Above Ground Carbon Sequestration in Mangrove Forest Filtration System
The rate of above ground carbon sequestration was examined in mangrove forest filtration system pond within the Kings Royally Initiated Laem Phak Bia Environmental Research and Development Project that located in Thailand. It is divided into two sites: the study site and the reference site. The study site is the mangrove filtration system area where is directly affected from the municipal waste water and the reference site is the mangrove forest area where is indirectly affected from the municipal wastewater at Ban Pranaen is located in the north of the cape. The relationships between tree diameter and tree height were used to evaluate above ground biomass by allometric equations and above ground carbon sequestration was calculated by multiplying the percentage of carbon stock. They were carried out two seasons: Wet and dry seasons. The results were revealed that the highest LAI in study site and reference site were 17.67 and 9.66, respectively. The highest above ground biomass was 1.42 and 2.12 t ha-1 in study site and reference site, respectively. The percentage of carbon content in the parts of sampled tree was slightly difference in study and reference site. The average of highest above ground carbon sequestration was 11.08 and 2.32 t ha-1 in study site and reference site, respectively. Moreover, the results of comparison of LAI, above ground biomass and above ground carbon sequestration confirmed that the mangrove forest filtration system can be high potential of carbon stock source.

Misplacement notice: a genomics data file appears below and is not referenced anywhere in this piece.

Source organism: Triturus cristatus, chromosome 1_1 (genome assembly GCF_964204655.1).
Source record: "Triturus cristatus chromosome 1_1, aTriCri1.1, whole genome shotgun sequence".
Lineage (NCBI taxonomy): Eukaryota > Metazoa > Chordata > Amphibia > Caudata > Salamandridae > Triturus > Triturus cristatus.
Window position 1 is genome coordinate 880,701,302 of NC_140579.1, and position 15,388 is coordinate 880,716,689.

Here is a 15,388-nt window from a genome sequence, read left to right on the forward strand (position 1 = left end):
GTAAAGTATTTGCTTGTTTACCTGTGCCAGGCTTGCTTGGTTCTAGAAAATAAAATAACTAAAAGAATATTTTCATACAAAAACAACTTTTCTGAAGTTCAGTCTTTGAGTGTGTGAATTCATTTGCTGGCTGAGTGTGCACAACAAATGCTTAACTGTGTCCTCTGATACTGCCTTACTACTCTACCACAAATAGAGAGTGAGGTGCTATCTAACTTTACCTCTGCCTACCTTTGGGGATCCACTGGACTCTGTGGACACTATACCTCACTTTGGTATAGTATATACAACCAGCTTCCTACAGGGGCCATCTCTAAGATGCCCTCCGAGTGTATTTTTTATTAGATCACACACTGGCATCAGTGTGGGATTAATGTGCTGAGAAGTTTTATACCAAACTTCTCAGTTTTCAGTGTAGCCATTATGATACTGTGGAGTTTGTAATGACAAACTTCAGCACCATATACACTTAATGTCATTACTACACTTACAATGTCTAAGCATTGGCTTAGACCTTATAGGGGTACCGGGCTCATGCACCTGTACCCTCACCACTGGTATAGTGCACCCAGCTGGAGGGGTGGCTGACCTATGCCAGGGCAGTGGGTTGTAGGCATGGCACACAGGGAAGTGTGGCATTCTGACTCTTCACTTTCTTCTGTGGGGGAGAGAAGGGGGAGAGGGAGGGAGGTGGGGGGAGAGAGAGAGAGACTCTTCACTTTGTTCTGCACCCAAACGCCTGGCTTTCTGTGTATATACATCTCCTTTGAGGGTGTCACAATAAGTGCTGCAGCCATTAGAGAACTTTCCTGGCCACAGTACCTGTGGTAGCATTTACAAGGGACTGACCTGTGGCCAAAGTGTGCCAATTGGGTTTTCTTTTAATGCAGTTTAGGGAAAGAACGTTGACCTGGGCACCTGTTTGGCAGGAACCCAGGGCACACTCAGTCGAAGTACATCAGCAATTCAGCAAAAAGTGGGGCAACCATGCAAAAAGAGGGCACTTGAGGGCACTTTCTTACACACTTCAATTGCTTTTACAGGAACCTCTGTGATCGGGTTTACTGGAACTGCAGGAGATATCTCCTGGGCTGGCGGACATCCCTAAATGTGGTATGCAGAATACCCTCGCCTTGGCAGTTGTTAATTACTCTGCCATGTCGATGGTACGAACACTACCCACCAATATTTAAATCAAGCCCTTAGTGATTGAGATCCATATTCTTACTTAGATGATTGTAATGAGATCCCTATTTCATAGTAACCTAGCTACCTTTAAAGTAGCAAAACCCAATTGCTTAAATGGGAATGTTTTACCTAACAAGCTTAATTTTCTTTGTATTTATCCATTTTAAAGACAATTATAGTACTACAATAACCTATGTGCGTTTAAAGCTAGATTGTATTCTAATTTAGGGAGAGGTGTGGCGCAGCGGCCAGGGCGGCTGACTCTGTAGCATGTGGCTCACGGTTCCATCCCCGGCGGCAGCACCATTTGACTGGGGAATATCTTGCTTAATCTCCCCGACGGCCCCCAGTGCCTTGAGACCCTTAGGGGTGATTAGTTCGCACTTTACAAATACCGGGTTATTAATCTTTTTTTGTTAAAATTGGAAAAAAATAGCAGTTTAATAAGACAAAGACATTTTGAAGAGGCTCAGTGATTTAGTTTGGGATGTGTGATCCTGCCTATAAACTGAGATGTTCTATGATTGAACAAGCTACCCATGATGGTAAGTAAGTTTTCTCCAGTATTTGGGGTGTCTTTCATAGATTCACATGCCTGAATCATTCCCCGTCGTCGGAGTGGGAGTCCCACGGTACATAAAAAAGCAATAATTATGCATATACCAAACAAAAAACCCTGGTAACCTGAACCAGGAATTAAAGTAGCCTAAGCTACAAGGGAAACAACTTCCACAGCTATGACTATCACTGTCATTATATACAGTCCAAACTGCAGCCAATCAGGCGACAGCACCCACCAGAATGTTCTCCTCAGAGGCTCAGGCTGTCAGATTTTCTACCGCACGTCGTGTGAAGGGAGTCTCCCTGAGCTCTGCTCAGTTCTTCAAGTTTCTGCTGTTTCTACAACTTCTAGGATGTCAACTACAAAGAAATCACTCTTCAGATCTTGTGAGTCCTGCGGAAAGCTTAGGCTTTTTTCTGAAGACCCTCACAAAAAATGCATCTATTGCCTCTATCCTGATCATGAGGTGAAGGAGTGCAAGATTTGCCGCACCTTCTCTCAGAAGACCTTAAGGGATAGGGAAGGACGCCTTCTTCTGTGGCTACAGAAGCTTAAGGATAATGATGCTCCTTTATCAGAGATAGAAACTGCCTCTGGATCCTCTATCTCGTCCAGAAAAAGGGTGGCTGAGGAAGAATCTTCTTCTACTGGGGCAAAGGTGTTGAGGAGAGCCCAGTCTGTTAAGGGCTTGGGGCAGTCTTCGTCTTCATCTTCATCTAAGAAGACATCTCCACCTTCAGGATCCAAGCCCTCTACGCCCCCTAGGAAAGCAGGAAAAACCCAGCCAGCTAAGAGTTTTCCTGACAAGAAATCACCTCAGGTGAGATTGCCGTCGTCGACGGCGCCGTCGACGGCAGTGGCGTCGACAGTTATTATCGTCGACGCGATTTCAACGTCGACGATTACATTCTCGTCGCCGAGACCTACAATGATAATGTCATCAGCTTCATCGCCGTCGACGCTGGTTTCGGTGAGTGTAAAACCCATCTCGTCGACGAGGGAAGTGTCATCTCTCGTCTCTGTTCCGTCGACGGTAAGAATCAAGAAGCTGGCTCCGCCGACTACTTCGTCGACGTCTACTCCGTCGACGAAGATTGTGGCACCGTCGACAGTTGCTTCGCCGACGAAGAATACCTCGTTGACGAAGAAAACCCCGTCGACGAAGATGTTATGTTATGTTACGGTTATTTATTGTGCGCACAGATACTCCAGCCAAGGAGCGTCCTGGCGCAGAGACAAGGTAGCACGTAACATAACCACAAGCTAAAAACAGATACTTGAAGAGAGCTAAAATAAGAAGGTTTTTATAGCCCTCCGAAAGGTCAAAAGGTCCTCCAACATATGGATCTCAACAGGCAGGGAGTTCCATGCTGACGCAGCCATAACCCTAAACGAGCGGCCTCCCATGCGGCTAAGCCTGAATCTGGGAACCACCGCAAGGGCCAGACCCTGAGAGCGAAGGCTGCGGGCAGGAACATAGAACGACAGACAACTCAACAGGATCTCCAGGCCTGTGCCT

Received: May 24, 2012;
Accepted: July 09, 2012;
Published: August 02, 2012
An increased level of atmospheric CO2 through the combustion of
fossil fuel or more precisely its likely effect on the global climate is caused
of concerned (Ayukai, 1998). The storage of carbon reduces
the greenhouse effect that linked to problems of global climate change (Lim,
2007). Thus, many scientists have recognized the carbon sources or sink.
In addition, their studies found that tree can help to reduce the problem of
global warming; carbon dioxide is absorbed by tree that used for photosynthesis.
Tree can absorb CO2 from the atmosphere that transformed to biomass.
This process is called carbon sequestration which is the best effective
on CO2 reduction in atmosphere (Sridang, 2008).
Then, forest is an important role of carbon sink and carbon cycle. Therefore,
more increasing of forest area can help more carbon sequestration sources and
decreasing of CO2 in the air (Schlesinger, 1990).
Mangrove forest ecosystem plays an important role in the global carbon cycle